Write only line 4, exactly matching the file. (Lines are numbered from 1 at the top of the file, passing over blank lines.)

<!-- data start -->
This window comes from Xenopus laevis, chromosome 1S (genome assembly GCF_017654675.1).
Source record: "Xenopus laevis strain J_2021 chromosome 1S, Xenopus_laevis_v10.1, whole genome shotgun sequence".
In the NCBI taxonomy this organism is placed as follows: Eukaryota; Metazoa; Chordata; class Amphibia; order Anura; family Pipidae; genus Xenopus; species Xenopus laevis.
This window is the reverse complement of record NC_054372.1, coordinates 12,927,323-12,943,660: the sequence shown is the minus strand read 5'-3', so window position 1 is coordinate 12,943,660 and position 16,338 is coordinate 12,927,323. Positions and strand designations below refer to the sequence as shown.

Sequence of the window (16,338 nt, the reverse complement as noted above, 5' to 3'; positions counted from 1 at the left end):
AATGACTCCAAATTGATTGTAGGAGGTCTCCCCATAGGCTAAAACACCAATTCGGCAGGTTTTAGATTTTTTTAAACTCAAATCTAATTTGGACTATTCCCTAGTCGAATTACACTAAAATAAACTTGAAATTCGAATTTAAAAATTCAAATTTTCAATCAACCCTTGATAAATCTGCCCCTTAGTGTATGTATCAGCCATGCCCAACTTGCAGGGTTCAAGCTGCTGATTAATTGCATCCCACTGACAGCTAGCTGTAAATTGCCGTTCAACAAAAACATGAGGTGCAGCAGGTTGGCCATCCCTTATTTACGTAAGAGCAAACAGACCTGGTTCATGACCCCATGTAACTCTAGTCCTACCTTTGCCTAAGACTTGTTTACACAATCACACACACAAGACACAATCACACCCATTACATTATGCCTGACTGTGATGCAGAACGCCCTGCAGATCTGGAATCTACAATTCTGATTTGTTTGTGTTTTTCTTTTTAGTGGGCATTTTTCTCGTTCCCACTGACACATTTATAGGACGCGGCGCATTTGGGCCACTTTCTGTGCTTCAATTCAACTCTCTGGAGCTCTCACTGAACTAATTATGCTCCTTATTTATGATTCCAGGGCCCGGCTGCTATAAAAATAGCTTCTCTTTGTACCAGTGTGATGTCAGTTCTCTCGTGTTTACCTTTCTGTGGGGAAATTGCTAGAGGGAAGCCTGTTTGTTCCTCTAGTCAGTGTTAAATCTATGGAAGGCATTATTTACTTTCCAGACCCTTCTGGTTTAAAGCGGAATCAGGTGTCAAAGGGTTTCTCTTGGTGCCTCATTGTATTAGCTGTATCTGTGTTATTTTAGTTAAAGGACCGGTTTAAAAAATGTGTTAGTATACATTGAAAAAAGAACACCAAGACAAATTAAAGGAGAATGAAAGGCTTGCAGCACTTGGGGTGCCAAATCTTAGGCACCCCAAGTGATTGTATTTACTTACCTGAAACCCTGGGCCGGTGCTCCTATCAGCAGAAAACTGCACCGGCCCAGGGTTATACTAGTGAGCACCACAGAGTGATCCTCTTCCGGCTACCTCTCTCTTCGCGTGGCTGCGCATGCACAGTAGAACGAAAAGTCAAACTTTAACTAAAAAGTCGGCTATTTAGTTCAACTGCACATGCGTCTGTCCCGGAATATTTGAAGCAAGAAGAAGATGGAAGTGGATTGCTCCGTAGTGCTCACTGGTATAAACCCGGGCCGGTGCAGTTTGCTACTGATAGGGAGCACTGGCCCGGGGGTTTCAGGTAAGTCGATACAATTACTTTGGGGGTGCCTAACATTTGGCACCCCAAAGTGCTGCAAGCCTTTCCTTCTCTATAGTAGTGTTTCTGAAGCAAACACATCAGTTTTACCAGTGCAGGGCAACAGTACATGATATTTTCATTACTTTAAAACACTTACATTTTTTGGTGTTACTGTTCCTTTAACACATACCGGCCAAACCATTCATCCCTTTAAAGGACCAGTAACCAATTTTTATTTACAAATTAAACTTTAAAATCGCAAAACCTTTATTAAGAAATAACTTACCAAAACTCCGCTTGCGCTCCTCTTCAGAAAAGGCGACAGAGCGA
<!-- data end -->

This window is the reverse complement of record NC_054372.1, coordinates 12,927,323-12,943,660: the sequence shown is the minus strand read 5'-3', so window position 1 is coordinate 12,943,660 and position 16,338 is coordinate 12,927,323. Positions and strand designations below refer to the sequence as shown.